• Gaillardia Mesa series, Bright Bicolor.National Garden Bureau Inc.
    Gaillardia Mesa series, Bright Bicolor.National Garden Bureau Inc.
  • Gaillardia Mesa series, Mesa Yellow.National Garden Bureau Inc.
    Gaillardia Mesa series, Mesa Yellow.National Garden Bureau Inc.
Your Show-Me Garden: MU Extension brings you gardening tips from experts around the state.

COLUMBIA, Mo. – While not a leading star on the ornamental stage, gaillardia can comfortably fill the supporting actor role in your garden.

This at times short-lived perennial produces daisy-like flowers that come in shades of yellow, orange, red, purplish, brown, white or bicolored.

“Its flower is actually a compound bloom, botanically known as a head, where what appear to be petals of the flower are really florets,” said David Trinklein, horticulture specialist for University of Missouri Extension.

The petal-like florets of this sunflower relative surround a tuft of other florets in the center.

“The florets in the center are called disc florets, whereas the ones around the outside are called ray florets,” Trinklein said.

The rays most often show a variety of contrasting colors that make them look like they’ve been dipped in paint.

“Very characteristic of gaillardia is that the ray florets are banded in color. The same color shows up on each floret in the same spot.” Trinklein said. “This very beautiful symmetry of color surrounds the center tuft of disc florets.”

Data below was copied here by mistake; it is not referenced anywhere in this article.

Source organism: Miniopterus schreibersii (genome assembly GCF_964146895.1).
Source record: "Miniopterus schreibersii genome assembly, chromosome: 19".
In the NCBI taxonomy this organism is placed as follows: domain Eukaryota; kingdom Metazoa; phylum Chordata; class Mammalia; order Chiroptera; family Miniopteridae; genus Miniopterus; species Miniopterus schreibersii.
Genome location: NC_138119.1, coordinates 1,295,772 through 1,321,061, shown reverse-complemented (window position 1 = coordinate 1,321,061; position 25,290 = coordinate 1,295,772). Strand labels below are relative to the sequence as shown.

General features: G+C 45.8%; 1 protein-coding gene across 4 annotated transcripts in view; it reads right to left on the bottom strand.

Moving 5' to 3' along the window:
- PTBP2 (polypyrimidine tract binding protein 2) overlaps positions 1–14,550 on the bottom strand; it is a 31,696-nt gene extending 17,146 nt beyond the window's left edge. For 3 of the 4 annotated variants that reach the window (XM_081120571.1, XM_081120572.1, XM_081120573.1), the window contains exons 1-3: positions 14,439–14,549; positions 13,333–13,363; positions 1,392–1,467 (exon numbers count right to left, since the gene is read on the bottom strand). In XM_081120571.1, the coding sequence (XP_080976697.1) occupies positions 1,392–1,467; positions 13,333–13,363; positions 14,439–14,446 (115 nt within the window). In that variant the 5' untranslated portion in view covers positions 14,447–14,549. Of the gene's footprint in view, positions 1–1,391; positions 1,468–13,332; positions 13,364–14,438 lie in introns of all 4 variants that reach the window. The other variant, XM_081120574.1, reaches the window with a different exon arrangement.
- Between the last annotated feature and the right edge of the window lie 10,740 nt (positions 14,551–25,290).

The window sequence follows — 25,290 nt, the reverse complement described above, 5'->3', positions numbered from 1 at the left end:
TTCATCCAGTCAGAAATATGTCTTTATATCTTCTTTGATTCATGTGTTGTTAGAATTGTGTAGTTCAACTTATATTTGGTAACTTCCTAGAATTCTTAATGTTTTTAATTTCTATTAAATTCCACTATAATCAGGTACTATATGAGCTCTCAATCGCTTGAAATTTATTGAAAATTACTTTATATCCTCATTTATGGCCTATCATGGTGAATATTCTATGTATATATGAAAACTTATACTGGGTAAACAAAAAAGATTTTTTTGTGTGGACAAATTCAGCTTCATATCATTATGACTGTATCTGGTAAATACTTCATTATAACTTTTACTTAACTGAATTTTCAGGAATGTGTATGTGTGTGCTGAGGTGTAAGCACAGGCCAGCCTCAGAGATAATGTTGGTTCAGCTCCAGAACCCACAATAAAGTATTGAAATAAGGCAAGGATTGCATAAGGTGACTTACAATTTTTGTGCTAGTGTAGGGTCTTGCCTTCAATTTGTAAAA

Gaillardia is one of the few perennials that will bloom the first year from seed, he said. It blooms in early summer, but then continues to produce a few flowers all the way to first frost.

The common name for gaillardia is “blanket flower.” According to legend, a Native American weaver was so good at her craft that when she died, her grave was blanketed with brilliant-colored gaillardia that matched the beauty of the blankets she made.

This native of the American Southwest can be a beautiful and practical addition to any garden.

Growing and caring for gaillardia is easy as long as you remember one important thing: no wet feet. Gaillardia needs full sun and, most importantly, well-drained soil, Trinklein said. This need for well-drained soil is so great that if planted in heavy clay, gaillardia will likely not survive the winter.

If you’re into xerophytic landscaping—gardening with plants that get by on little water—gaillardia would be a very colorful choice for you.

“It’s really relatively trouble-free, heat-tolerant in the Midwest and doesn’t require a lot of added water,” Trinklein said.

You have plenty of choices if you want to add gaillardia to your garden. There are some extremely attractive older cultivars like Goblin, he said. The newer cultivars tend to bear a few more flowers and come in a wide array of colors. The Mesa series is a good example. In fact, five years ago Mesa Yellow received a coveted All-America Selections award.

Fanfare is a colorful new gaillardia cultivar with tubular ray florets that end with a flare. “The latter gives it a very unique appearance,” Trinklein said. “Punch Bowl and Arizona Apricot are new cultivars that provide shades of red and apricot in a genus predominated by yellow and orange.”

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